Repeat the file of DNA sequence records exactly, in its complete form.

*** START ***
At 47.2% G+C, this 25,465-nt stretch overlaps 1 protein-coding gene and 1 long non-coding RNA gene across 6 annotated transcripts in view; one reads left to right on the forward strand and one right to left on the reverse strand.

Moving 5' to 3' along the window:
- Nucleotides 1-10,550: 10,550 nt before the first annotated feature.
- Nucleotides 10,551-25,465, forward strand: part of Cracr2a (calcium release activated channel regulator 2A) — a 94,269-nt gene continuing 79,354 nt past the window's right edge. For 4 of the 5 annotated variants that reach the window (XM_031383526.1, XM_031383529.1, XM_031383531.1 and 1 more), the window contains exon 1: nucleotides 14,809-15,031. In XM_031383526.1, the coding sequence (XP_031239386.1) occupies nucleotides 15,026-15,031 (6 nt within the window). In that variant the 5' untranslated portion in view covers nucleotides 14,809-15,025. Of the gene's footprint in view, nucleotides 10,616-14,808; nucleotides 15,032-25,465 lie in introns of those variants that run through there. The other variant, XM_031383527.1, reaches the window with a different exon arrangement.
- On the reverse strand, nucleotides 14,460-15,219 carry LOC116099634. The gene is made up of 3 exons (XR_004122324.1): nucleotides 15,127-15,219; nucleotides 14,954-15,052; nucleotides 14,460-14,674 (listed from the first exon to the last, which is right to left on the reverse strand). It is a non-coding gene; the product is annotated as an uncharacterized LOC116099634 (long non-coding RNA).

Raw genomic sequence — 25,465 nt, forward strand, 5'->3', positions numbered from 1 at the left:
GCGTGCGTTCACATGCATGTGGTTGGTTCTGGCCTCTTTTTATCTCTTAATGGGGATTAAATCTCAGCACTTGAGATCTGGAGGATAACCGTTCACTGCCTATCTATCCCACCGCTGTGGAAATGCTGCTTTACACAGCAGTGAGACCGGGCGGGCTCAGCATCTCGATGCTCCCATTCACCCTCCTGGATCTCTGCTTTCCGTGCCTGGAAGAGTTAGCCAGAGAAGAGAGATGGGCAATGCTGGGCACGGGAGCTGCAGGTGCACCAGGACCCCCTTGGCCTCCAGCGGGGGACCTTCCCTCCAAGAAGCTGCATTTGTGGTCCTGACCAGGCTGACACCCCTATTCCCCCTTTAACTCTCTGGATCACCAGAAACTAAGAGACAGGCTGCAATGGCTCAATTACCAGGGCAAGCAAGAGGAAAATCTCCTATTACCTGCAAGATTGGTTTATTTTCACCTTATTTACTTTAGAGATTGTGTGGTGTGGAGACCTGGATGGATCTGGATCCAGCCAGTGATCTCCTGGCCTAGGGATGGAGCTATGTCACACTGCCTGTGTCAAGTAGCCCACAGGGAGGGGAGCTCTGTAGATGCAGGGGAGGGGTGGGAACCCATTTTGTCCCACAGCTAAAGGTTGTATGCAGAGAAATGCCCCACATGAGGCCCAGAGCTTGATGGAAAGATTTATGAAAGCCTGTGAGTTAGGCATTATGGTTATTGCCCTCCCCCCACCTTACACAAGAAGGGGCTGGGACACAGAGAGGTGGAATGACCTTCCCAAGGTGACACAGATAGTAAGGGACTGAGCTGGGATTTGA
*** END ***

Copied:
At 47.2% G+C, this 25,465-nt stretch overlaps 1 protein-coding gene and 1 long non-coding RNA gene across 6 annotated transcripts in view; one reads left to right on the forward strand and one right to left on the reverse strand.

Moving 5' to 3' along the window:
- Nucleotides 1-10,550: 10,550 nt before the first annotated feature.
- Nucleotides 10,551-25,465, forward strand: part of Cracr2a (calcium release activated channel regulator 2A) — a 94,269-nt gene continuing 79,354 nt past the window's right edge. For 4 of the 5 annotated variants that reach the window (XM_031383526.1, XM_031383529.1, XM_031383531.1 and 1 more), the window contains exon 1: nucleotides 14,809-15,031. In XM_031383526.1, the coding sequence (XP_031239386.1) occupies nucleotides 15,026-15,031 (6 nt within the window). In that variant the 5' untranslated portion in view covers nucleotides 14,809-15,025. Of the gene's footprint in view, nucleotides 10,616-14,808; nucleotides 15,032-25,465 lie in introns of those variants that run through there. The other variant, XM_031383527.1, reaches the window with a different exon arrangement.
- On the reverse strand, nucleotides 14,460-15,219 carry LOC116099634. The gene is made up of 3 exons (XR_004122324.1): nucleotides 15,127-15,219; nucleotides 14,954-15,052; nucleotides 14,460-14,674 (listed from the first exon to the last, which is right to left on the reverse strand). It is a non-coding gene; the product is annotated as an uncharacterized LOC116099634 (long non-coding RNA).

Raw genomic sequence — 25,465 nt, forward strand, 5'->3', positions numbered from 1 at the left:
GCGTGCGTTCACATGCATGTGGTTGGTTCTGGCCTCTTTTTATCTCTTAATGGGGATTAAATCTCAGCACTTGAGATCTGGAGGATAACCGTTCACTGCCTATCTATCCCACCGCTGTGGAAATGCTGCTTTACACAGCAGTGAGACCGGGCGGGCTCAGCATCTCGATGCTCCCATTCACCCTCCTGGATCTCTGCTTTCCGTGCCTGGAAGAGTTAGCCAGAGAAGAGAGATGGGCAATGCTGGGCACGGGAGCTGCAGGTGCACCAGGACCCCCTTGGCCTCCAGCGGGGGACCTTCCCTCCAAGAAGCTGCATTTGTGGTCCTGACCAGGCTGACACCCCTATTCCCCCTTTAACTCTCTGGATCACCAGAAACTAAGAGACAGGCTGCAATGGCTCAATTACCAGGGCAAGCAAGAGGAAAATCTCCTATTACCTGCAAGATTGGTTTATTTTCACCTTATTTACTTTAGAGATTGTGTGGTGTGGAGACCTGGATGGATCTGGATCCAGCCAGTGATCTCCTGGCCTAGGGATGGAGCTATGTCACACTGCCTGTGTCAAGTAGCCCACAGGGAGGGGAGCTCTGTAGATGCAGGGGAGGGGTGGGAACCCATTTTGTCCCACAGCTAAAGGTTGTATGCAGAGAAATGCCCCACATGAGGCCCAGAGCTTGATGGAAAGATTTATGAAAGCCTGTGAGTTAGGCATTATGGTTATTGCCCTCCCCCCACCTTACACAAGAAGGGGCTGGGACACAGAGAGGTGGAATGACCTTCCCAAGGTGACACAGATAGTAAGGGACTGAGCTGGGATTTGA